MapQuest, for example, incorporates descriptive data when a user enters address information seeking directions, predictive data when it comes up with a route and estimated time to get from one point to the next, and prescriptive when on that route the user is able to get route updates based on their behaviors in getting to a destination, Rometty explained.

When it comes to the cloud, the biggest thing for retailers to consider will be the type of cloud their company is building, where and how the data will be stored and whether they can audit and manage the data as thought it were their own.

Analysts say 50 percent of companies will be using clouds in the next two years, Rometty said.

As Rometty got to the notion of cognitive data, she said, “We’re at the break of a new era of computing. We’re going to start seeing services that learn.”

And they won’t “learn” because they’ve been programmed a certain way, the systems are taught, she said. They learn by experience and as different things happen, different patterns are detected, the cognitive system gets better and more apt to understand with time. It’s an era of man-machine collaboration, Rometty said.

One such example is Fluid XPS (Expert Personal Shopper) powered by IBM Watson, the company’s cognitive supercomputer system capable of answering questions posed in natural language. IBM will partner with North Face to bring the personal shopper feature to its e-commerce business this year.

Here’s how it works: The customer visits the North Face website and types into the system something like, “I’m going on a hiking trip to Patagonia- what kind of gear will I need?” The website will then show a set of relevant product categories, backpacks, hiking jackets and the like. Once the shopper selects a category, the program considers weather conditions in Patagonia, for example, before narrowing down the selection. One of the options the customer likes includes ABS technology as a feature. The shopper could then ask the program, “What is ABS technology?” and get an answer. Once the shopper is settled on an item to purchase, they could type in, “How is it rated?” and get data from multiple sites where the product is reviewed plus reviews from North Face itself.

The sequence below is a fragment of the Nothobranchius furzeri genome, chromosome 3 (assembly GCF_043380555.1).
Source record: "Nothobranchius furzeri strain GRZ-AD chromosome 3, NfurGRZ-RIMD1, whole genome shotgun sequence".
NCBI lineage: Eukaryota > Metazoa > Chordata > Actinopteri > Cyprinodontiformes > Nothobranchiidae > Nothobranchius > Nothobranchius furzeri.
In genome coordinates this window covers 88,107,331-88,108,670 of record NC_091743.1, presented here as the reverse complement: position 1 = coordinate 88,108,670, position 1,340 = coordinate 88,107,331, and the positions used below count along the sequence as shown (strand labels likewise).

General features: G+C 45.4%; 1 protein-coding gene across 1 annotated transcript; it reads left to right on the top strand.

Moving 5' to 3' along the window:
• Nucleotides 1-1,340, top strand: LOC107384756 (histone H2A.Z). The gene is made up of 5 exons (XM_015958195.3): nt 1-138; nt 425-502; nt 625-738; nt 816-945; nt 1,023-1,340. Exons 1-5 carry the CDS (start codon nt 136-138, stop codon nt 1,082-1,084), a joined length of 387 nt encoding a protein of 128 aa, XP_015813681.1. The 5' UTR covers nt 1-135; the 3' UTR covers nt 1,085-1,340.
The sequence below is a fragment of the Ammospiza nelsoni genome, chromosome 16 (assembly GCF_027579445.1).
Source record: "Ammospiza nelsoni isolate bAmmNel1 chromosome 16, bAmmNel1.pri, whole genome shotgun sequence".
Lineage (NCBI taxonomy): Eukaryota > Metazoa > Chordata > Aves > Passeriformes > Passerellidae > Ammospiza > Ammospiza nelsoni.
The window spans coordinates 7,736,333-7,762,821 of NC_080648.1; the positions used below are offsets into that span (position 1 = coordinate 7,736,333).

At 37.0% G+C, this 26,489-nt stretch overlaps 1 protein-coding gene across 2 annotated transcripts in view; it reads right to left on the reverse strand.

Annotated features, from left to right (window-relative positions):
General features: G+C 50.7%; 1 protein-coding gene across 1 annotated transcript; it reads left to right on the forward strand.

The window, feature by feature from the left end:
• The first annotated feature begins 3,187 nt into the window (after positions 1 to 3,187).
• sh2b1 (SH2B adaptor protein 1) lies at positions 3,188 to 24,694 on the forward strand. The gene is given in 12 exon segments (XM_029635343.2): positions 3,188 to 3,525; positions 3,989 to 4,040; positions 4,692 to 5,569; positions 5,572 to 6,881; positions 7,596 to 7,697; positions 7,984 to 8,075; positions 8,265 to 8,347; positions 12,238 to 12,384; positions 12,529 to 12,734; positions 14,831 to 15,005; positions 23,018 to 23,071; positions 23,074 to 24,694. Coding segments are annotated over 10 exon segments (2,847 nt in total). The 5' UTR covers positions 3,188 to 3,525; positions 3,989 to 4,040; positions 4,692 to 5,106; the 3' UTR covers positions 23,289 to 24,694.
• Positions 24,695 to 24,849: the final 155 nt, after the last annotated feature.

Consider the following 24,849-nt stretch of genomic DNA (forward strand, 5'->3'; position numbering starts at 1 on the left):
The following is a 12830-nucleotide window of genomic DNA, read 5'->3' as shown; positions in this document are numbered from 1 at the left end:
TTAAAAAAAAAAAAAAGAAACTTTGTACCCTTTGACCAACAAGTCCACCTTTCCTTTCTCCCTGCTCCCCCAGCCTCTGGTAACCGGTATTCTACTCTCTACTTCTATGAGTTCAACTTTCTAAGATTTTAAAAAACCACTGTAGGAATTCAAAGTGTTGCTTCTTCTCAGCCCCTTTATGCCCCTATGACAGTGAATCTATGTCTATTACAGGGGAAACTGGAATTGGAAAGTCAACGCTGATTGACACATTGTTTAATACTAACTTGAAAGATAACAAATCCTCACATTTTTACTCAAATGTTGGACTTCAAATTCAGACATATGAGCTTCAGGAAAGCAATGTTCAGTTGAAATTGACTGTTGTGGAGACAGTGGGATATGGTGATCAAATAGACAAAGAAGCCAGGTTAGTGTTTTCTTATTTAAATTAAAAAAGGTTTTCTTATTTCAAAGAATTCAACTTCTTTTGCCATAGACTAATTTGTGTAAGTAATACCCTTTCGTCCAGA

With that kind of tailored experience, brands can build trust, Rometty said.

Lundgren rejoined Rometty on stage for a short panel discussion portion and the audience was able to pose questions.

An audience member asked whether big data was just for big retailers. Rometty responded saying it’s not an issue of size. “The value of this info is going to fall to those who refine it,” she said, adding that, “The more nimble are going to have an easier time.”

With so much talk about big data, it would have been impossible not to mention the holiday season data breach. Lundgren asked Rometty what to make of it and what retailers can do to prevent all this data from being exposed. “These aren’t going to be technology decisions,” Rometty said. “They’re policy decisions you [retailers] will have to make.” Retailers will have to put plans in place to manage data securely and establish guidelines for how a company’s own employees interact with that data too.

In the future, we may see a new role in the form a sort of chief data officer that will be responsible for managing how the company uses all this data and keeps it safe, Rometty said.

The time for big data is now and retailers won’t be able to remain competitive if they don’t know how to use and implement it well. But it’s not a “leap frog” process, Rometty said. Retailers will get better at this with time.

“This is not just a new era of technology, it’s going to be a new era of commerce.”